- NEW YORK (AP)
The Toronto International Film Festival is planning an extensive in-person festival in September, a year after turning to virtual red carpets and outdoor screenings because of the pandemic.
Festival organizers announced Wednesday that the 45th edition of TIFF will take place Sept. 9-18 and return to in-person screenings in many of its usual downtown Toronto venues, like the TIFF Bell Lightbox, Roy Thomson Hall, and the Princess of Wales Theatre.
Organizers acknowledged those plans are hopeful and dependent on improving health conditions. Canada’s reopening has gone slower in the United States and Europe. Indoor dining in Ontario is still not allowed. Last week, Canada announced that nonessential travel from the U.S. would remain prohibited until at least July 21. But after a slow start, vaccinations have sped up in Canada.
With those factors in mind, TIFF plans to go ahead with a hybrid model, including a robust digital platform.
“While the world is definitely moving towards a degree of normalcy, many of our industry and press colleagues may not be able to travel across international borders. In response, we have brought back the TIFF Digital Cinema Pro platform,” said Joana Vicente, co-head of the festival. “We believe that digital access is an important part of providing accessibility to audiences and will be vital to the future of film festivals. This inclusivity across all our offerings helps to ensure that, no matter where you are located, you can participate in the festival.”
The festival will announce its main lineup late next month, but it offered a sampling consisting of a dozen films to play at TIFF this year: Le Bal des Folles directed by Mélanie Laurent (France) from Amazon Studios; Benediction, directed by Terence Davies (United Kingdom) from Bankside Films; Belfast, from director Kenneth Branagh (United Kingdom) from Focus Features; Charlotte, directed by Eric Warin and Tahir Rana (Canada/Belgium/France) from Elevation Pictures and MK2 Mile End; Dionne Warwick: Don’t Make Me Over, directed by Dave Wooley, David Heilbroner (USA); The Guilty by director Antoine Fuqua (USA) from Netflix; HBO’s Jagged, documentary on iconic Canadian singer-songwriter Alanis Morissette, directed by Alison Klayman (USA); Lakewood, directed by Philip Noyce (Canada); Last Night in Soho, directed by Edgar Wright (United Kingdom) from Focus Features; Night Raiders, directed by Danis Goulet (Canada/New Zealand) from Elevation Pictures and Samuel Goldwyn Films; Petite Maman, directed by Céline Sciamma (France) from Elevation Pictures and NEON; and The Starling by director Theodore Melfi (USA) from Netflix. The Festival’s Gala and Special Presentations presented by Visa, will be announced on July 20. Films selected for TIFF’s programs — Contemporary World Cinema presented by Sun Life, Discovery, TIFF Docs presented by A&E Indie Films, Midnight Madness, Primetime, and Wavelengths — will be announced July 28. TIFF Short Cuts and the Platform Program will be announced August 11.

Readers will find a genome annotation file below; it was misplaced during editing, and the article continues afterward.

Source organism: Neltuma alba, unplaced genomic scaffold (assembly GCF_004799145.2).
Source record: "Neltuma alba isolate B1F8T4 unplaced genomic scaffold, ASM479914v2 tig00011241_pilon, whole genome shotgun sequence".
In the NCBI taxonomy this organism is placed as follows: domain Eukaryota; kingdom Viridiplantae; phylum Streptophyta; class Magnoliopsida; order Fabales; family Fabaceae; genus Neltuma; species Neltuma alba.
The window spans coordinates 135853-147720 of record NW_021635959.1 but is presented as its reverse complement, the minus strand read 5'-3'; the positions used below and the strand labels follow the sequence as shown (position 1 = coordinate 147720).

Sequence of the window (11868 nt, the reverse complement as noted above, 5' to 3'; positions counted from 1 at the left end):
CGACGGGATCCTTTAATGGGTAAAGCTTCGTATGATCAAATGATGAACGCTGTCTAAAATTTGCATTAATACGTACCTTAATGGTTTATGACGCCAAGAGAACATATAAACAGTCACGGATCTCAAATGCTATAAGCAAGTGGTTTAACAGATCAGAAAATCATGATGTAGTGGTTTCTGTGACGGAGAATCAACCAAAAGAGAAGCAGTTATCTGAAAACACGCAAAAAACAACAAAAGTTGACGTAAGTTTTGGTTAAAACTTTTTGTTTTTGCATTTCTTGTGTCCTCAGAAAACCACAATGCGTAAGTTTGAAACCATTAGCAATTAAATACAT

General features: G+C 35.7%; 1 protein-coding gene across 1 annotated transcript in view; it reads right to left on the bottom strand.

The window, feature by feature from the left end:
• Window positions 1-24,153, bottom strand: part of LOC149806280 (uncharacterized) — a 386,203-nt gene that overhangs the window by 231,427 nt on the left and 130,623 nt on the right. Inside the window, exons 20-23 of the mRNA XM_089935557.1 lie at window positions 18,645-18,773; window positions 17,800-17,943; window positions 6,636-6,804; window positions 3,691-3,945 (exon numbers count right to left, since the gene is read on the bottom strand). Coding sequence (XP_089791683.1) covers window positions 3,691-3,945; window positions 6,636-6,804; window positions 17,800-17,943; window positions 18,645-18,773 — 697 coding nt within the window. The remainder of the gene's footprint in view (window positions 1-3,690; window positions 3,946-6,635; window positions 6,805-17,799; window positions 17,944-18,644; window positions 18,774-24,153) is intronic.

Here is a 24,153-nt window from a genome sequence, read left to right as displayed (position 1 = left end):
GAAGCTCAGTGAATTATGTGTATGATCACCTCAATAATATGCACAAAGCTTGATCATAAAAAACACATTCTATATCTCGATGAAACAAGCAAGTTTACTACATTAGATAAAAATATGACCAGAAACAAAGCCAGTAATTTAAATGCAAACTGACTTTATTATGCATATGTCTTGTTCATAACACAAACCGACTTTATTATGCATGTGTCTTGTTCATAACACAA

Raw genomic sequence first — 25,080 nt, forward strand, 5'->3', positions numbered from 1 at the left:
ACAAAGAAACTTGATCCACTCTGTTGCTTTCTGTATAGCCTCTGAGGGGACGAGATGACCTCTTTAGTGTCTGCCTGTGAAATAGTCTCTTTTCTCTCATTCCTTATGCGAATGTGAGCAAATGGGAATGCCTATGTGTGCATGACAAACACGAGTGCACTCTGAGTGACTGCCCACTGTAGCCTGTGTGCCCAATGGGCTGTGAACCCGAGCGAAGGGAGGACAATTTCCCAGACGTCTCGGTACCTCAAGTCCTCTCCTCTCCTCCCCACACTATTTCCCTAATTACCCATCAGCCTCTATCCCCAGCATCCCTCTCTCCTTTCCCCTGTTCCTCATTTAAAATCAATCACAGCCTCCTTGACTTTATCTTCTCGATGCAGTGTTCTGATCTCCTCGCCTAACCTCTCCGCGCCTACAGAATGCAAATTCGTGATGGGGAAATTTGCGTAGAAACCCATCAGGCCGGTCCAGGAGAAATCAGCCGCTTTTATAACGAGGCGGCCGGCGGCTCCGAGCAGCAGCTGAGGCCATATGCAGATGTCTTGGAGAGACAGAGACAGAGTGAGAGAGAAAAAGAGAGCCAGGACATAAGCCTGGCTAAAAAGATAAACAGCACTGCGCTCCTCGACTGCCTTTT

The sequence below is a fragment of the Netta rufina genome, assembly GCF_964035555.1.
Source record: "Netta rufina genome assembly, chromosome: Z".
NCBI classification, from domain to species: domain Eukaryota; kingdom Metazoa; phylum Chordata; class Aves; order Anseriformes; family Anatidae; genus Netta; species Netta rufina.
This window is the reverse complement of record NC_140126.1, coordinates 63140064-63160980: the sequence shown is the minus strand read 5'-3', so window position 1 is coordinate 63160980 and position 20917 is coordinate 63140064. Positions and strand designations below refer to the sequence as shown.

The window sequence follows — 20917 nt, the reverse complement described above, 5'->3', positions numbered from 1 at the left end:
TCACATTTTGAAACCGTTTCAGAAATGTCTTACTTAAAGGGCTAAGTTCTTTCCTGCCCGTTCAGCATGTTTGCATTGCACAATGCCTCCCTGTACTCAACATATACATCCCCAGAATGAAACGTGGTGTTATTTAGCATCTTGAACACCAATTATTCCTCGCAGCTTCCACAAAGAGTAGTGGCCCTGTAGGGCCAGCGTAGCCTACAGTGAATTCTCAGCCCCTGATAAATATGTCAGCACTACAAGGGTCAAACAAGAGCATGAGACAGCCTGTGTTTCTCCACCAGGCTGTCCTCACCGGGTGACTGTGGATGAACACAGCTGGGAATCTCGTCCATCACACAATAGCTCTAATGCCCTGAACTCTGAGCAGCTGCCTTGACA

TIFF has also announced that Canadian filmmaker Denis Villeneuve’s Dune will screen as a World Exclusive IMAX Special Event at the Cinesphere Theatre at Ontario Place. The film, based on Frank Herbert’s seminal novel and featuring an impressive all-star ensemble cast, will be showcased in Toronto and Montreal, in partnership with Warner Bros. Canada and venue partner Cineplex. Dune, from Warner Bros. Pictures and Legendary Pictures, is in theatres nationwide this fall.